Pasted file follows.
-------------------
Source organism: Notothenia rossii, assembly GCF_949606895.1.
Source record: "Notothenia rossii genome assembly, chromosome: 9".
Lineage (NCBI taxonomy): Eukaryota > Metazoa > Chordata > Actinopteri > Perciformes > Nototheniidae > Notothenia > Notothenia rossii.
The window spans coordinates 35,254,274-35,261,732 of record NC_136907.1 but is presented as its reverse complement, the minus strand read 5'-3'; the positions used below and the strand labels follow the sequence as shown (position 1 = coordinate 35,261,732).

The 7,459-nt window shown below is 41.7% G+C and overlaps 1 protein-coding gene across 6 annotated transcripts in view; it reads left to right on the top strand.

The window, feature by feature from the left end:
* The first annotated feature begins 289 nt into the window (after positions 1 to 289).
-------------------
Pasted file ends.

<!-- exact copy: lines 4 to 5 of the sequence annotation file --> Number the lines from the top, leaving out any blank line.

The window spans coordinates 35,254,274-35,261,732 of record NC_136907.1 but is presented as its reverse complement, the minus strand read 5'-3'; the positions used below and the strand labels follow the sequence as shown (position 1 = coordinate 35,261,732).

The 7,459-nt window shown below is 41.7% G+C and overlaps 1 protein-coding gene across 6 annotated transcripts in view; it reads left to right on the top strand.